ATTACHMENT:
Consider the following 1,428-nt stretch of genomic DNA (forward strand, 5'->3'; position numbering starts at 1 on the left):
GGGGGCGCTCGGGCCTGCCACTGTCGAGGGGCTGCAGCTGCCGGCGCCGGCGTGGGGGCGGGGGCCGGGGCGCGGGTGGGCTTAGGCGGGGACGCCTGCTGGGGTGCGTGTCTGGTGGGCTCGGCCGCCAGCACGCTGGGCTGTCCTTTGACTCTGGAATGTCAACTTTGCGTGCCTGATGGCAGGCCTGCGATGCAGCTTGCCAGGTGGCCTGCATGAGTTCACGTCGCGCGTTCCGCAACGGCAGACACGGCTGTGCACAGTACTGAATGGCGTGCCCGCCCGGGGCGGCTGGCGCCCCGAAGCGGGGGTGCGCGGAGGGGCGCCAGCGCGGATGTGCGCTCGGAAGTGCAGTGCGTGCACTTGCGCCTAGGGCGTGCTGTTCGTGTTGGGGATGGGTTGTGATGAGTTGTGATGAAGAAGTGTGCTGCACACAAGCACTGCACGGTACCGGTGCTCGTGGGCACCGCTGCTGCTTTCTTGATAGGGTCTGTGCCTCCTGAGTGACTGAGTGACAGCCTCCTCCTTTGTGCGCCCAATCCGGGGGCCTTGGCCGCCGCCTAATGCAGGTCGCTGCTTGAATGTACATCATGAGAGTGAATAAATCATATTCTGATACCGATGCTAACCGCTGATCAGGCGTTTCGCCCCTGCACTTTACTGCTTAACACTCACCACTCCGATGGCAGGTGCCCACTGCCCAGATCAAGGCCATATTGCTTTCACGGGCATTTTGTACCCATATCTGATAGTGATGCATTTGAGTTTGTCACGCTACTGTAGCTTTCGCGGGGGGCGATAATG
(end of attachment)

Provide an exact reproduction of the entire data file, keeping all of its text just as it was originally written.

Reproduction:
Consider the following 1,428-nt stretch of genomic DNA (forward strand, 5'->3'; position numbering starts at 1 on the left):
GGGGGCGCTCGGGCCTGCCACTGTCGAGGGGCTGCAGCTGCCGGCGCCGGCGTGGGGGCGGGGGCCGGGGCGCGGGTGGGCTTAGGCGGGGACGCCTGCTGGGGTGCGTGTCTGGTGGGCTCGGCCGCCAGCACGCTGGGCTGTCCTTTGACTCTGGAATGTCAACTTTGCGTGCCTGATGGCAGGCCTGCGATGCAGCTTGCCAGGTGGCCTGCATGAGTTCACGTCGCGCGTTCCGCAACGGCAGACACGGCTGTGCACAGTACTGAATGGCGTGCCCGCCCGGGGCGGCTGGCGCCCCGAAGCGGGGGTGCGCGGAGGGGCGCCAGCGCGGATGTGCGCTCGGAAGTGCAGTGCGTGCACTTGCGCCTAGGGCGTGCTGTTCGTGTTGGGGATGGGTTGTGATGAGTTGTGATGAAGAAGTGTGCTGCACACAAGCACTGCACGGTACCGGTGCTCGTGGGCACCGCTGCTGCTTTCTTGATAGGGTCTGTGCCTCCTGAGTGACTGAGTGACAGCCTCCTCCTTTGTGCGCCCAATCCGGGGGCCTTGGCCGCCGCCTAATGCAGGTCGCTGCTTGAATGTACATCATGAGAGTGAATAAATCATATTCTGATACCGATGCTAACCGCTGATCAGGCGTTTCGCCCCTGCACTTTACTGCTTAACACTCACCACTCCGATGGCAGGTGCCCACTGCCCAGATCAAGGCCATATTGCTTTCACGGGCATTTTGTACCCATATCTGATAGTGATGCATTTGAGTTTGTCACGCTACTGTAGCTTTCGCGGGGGGCGATAATG